Everybody loves Nixie tubes. The pleasant, archaic orange glow of their digits is popular and comforting in clocks and other devices (like counters) with numeric outputs. Nixies were introduced when vacuum tube hardware automatically provided the high voltage they require. In the modern almost-all-semiconductor era, however, circuitry typically runs on five volts or less, so finding the +170V or so for Nixie’s anodes can be a bit of a challenge. Up-converting low current switching supplies are popular. However, in contrast, here are three transformer based ways to obtain that high voltage in line-powered semiconductor based devices.
Nixies, of course, are essentially neon lights. A Nixie contains a single anode to which a high voltage is applied and several cathodes that are usually in the shapes of the 10 digits, though other symbols are sometimes implemented.
When a cathode is grounded, electrons travel from it to the anode and the gas around that cathode glows, illuminating the symbol. The current required to illuminate a cathode is minimal: one mA or so. Burroughs introduced Nixies in 1955, and they were used for several decades in test equipment and calculators. Figure 1 shows a Burroughs B5991 with a digit lit up.
FIGURE 1. A Nixie tube, of course. Enjoy the glow.
Various on-line outlets offer small boost supplies that accept 9-12 VDC and produce up to +300V. The tiny current that Nixies draw makes these units possible. They are already assembled and therefore convenient, but less fun than building them ourselves. Many circuits on-line and in print implement similar boost supplies. One such unit was described in these pages back in April 2008; it used an MC34063 switching regulator. Figure 2 shows one of the commercial supplies and a home-brew unit based on a circuit found on-line, that uses the familiar NE555 timer.
FIGURE 2. Two low current boost supplies. On the left, a commercially available assembled unit. On the right, a circuit similar to one on-line using an NE555.
Other power supply possibilities are more historically consistent with the Nixies themselves. Tube-based devices generally require a power transformer that provides both a low voltage for the tube’s filaments and a high voltage for their plates. A typical small transformer might yield both 6.3V and 125V. The +5V that, say, a clock’s circuitry requires can be derived from the low voltage winding through a rectifier and (usually) a regulator, and the +170V or so for the Nixies can be developed from the high voltage winding. The low current required at the high voltage makes it possible to obtain it from that secondary.
Such transformers are available at hamfests and from various on-line vendors. Figure 3 shows a Nixie clock that uses a supply based on such a transformer, and Figure 4(a) shows the transformer’s circuit. (Figure 3 is not upside down. The Nixies in this clock are NL-874s and NL-875s; it’s their elements that are inverted.)
FIGURE 3. A Nixie clock that develops its high voltage from a small transformer.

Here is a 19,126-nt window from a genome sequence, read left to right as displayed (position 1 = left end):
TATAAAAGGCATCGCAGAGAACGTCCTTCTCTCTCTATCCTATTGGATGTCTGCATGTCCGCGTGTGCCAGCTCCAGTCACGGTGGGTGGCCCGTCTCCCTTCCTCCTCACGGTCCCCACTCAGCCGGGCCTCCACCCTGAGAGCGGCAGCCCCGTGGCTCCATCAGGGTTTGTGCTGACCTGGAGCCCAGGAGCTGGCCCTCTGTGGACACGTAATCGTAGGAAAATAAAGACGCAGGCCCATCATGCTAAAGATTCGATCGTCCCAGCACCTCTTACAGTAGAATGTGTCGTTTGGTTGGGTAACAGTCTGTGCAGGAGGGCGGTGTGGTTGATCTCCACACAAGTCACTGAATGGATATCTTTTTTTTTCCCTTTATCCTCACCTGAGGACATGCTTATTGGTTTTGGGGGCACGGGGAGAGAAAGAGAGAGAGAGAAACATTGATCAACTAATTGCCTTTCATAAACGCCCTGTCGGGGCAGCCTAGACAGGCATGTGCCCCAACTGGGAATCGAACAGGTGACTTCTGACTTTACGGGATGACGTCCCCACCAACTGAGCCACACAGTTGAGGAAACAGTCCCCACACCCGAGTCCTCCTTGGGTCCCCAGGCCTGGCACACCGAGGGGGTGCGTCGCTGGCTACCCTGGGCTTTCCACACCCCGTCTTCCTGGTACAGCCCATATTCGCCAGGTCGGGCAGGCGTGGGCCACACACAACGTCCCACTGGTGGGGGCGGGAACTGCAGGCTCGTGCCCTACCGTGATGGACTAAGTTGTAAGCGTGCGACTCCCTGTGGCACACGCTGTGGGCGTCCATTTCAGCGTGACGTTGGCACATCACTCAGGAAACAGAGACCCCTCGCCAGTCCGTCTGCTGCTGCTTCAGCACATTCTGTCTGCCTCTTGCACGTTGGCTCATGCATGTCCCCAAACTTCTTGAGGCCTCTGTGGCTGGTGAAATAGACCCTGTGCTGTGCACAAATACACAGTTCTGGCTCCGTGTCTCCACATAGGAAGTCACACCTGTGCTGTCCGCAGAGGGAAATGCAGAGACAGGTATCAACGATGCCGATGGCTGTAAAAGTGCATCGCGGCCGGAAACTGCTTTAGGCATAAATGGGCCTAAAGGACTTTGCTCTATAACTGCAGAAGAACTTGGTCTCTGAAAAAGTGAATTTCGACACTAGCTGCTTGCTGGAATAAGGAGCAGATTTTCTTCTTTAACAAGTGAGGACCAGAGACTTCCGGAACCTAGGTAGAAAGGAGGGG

FIGURE 4. Three transformer based circuits to develop the high voltage that Nixies require.
Similarly, many small transformers available today have two primary windings. When these primaries are connected in parallel, the transformer’s input is intended to be 117 VAC as in the US. In series (correctly phased), they can be used with 230 VAC input as in Europe.
Nothing is special, however, about those two “primary” windings. One of them can be used as a secondary from which the requisite high voltage can be derived, as in Figure 4(b). (These transformers often have two identical secondaries as well. Connect them in series or parallel as necessary to obtain the low voltage.)
Finally, one can use two low voltage transformers back-to-back. Consider a 9V transformer, from which the voltage to power a clock’s circuitry is derived. That transformer’s secondary is also connected to the secondary of another similar transformer.
The voltage available at that transformer’s primary will be enough — when rectified — to light up the device’s Nixies. Figure 4(c) illustrates this arrangement. If a slightly higher output voltage is required, the second transformer should have a lower secondary rating.
It’s convenient to have precise control over the high voltage generated by these circuits. The tool of choice here is the LR8N3 three-terminal high-voltage regulator. It comes in a TO-92 package, accepts inputs as high as 450V, and yields regulated output up to 18V less than its input. Its maximum current is 20 mA — ample to power four or six Nixies.
Figure 5 shows a circuit that provides a regulated output voltage of about +180V using standard value parts. (The astute reader will notice that this is a fixed output/low current version of the regulator in the adjustable high voltage supply that I described here back in Issue-5 2019.)
FIGURE 5. LR8N3 low current regulator that yields about +180V.
However the high voltage is developed, don’t forget the current-limiting resistor in the anode circuit of each Nixie.
Though the currents at high voltages here are small, the voltages can still be dangerous, so exercise the necessary caution. And enjoy that comforting orange glow. NV